Join Ze Frank for an in-depth discussion in this video Understanding the humanity of audiences, part of Creative Inspirations: Ze Frank, Comedic Digital Savant.
(Music playing.) In traditional media and in traditional advertising marketing, certainly people say that they have audience in mind when they create work, but I wonder what kind of audience that is and where those notions of audience come from. So the humanity of the audience gets lost to some extent, right, when you can rely on certain kind of patterns and knowing that people in a particular age category like 'cars and guns' or that sort of thing.
So to that extent, certainly I'm not thinking about those types of features of audience but rather trying to really focus on some of the more subtle emotions that people feel on a day-to-day basis and using a connection with those emotions as a vehicle for social interaction. Sometimes when I get emails, and I get a fair amount of emails requesting certain kinds of media or talking about particular experiences that people have and seeing whether I can generate media off of that.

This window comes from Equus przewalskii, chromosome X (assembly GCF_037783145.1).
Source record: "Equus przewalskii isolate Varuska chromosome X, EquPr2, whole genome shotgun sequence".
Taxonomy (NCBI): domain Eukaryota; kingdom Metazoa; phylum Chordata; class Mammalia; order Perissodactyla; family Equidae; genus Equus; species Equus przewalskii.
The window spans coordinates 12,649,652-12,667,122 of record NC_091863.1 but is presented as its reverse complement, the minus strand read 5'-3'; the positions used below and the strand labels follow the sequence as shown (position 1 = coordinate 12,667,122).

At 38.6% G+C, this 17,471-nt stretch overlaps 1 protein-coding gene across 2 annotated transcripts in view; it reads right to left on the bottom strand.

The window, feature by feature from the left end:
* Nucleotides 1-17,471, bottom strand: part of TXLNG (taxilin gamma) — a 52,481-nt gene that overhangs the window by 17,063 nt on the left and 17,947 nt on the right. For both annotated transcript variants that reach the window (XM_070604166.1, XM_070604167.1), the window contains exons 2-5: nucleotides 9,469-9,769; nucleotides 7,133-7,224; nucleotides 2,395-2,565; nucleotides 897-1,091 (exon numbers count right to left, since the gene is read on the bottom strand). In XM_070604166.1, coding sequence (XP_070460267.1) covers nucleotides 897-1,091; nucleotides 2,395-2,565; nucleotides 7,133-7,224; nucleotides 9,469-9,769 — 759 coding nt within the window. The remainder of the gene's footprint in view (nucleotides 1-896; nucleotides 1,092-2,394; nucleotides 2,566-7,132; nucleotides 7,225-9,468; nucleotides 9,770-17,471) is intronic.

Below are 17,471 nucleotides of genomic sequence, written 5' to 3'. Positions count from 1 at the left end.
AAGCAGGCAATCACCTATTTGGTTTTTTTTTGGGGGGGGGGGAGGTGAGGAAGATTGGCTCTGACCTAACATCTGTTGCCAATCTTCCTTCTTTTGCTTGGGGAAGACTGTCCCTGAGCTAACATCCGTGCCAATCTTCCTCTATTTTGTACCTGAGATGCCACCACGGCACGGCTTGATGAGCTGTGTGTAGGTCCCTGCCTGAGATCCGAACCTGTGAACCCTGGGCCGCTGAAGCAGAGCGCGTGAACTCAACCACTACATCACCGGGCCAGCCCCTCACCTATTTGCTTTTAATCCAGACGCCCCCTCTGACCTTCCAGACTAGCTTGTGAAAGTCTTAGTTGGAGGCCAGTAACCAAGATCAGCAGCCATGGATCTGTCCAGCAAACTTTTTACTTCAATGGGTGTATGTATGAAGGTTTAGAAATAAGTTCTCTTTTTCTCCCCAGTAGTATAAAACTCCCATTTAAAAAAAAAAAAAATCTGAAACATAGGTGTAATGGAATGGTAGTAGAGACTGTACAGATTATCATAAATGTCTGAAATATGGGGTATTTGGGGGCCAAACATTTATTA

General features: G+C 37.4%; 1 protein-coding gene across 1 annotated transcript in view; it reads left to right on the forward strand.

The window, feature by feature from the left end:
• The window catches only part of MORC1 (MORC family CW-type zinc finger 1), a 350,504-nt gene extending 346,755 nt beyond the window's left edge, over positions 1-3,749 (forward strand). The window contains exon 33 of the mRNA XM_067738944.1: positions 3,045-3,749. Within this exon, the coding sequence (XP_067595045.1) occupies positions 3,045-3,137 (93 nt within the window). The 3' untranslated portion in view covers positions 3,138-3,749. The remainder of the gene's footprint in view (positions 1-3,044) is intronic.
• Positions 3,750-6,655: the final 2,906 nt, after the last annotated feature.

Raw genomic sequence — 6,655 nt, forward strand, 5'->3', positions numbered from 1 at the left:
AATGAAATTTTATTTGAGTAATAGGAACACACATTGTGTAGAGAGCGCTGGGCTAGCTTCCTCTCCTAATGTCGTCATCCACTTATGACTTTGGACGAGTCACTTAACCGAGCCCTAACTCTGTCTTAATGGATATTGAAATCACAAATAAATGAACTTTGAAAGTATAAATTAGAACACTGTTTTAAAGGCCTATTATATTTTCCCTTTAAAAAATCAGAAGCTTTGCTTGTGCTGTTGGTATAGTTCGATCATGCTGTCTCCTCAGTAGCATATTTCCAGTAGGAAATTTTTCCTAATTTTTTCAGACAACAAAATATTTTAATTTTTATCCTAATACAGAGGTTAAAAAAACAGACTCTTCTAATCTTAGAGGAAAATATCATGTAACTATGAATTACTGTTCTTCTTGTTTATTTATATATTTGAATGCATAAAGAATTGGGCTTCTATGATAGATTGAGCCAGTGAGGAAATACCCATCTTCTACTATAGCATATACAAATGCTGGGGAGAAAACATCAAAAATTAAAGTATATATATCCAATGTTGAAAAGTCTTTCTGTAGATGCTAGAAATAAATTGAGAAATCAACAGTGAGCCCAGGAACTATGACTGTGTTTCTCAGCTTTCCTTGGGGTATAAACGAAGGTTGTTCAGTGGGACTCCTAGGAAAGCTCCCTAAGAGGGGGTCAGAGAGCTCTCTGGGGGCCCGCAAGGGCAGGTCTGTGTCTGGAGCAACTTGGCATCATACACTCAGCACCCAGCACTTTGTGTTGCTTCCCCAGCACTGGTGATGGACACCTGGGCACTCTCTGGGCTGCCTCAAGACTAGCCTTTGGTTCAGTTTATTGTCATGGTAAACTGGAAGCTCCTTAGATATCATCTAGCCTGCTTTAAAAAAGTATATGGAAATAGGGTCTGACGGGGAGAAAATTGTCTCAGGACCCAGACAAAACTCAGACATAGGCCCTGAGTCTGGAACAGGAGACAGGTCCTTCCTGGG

And one was when someone had said that his daughter was having a lot of trouble sleeping at night because she was scared of the dark, and so I wrote a song which was meant to be a mantra that one sings to oneself when you're scared. "This is the song that I sing when I'm scared of something." "I don't know why but it helps me get over it." "The words of the song just move me along and somehow I get over it." "At least I don't suck at life." "I keep on trying despite." "At least I don't suck at life." "I keep on trying despite." "This is the song that I sing when I'm scared of something." All those little sort of minute things have the potential to be resonant and what I mean by resonant is that you can all of a sudden find that lots of people out there respond to that very, very small gesture and want to share it, want to talk about it, want to even say "me too." From the social resonance or emotional resonance standpoint, I definitely am constantly kind of like surveying the way that I react to the world and trying to challenge myself to find small moments where I am questioning something or startled by something.
In a way that I normally would just gloss over and say, well wait a second, is this something that nobody's talking about it? But is actually like a real universal feature of life and cannot be commented on in a work to some extent? And I think the major outcome from brands really starting to think of their consumer base as actual human beings, on an individual basis rather than demographic categories is that it's going to make them better social citizens. It's going to make part of this, part of consumerism a little bit more ethically responsible.
That's my hope anyways.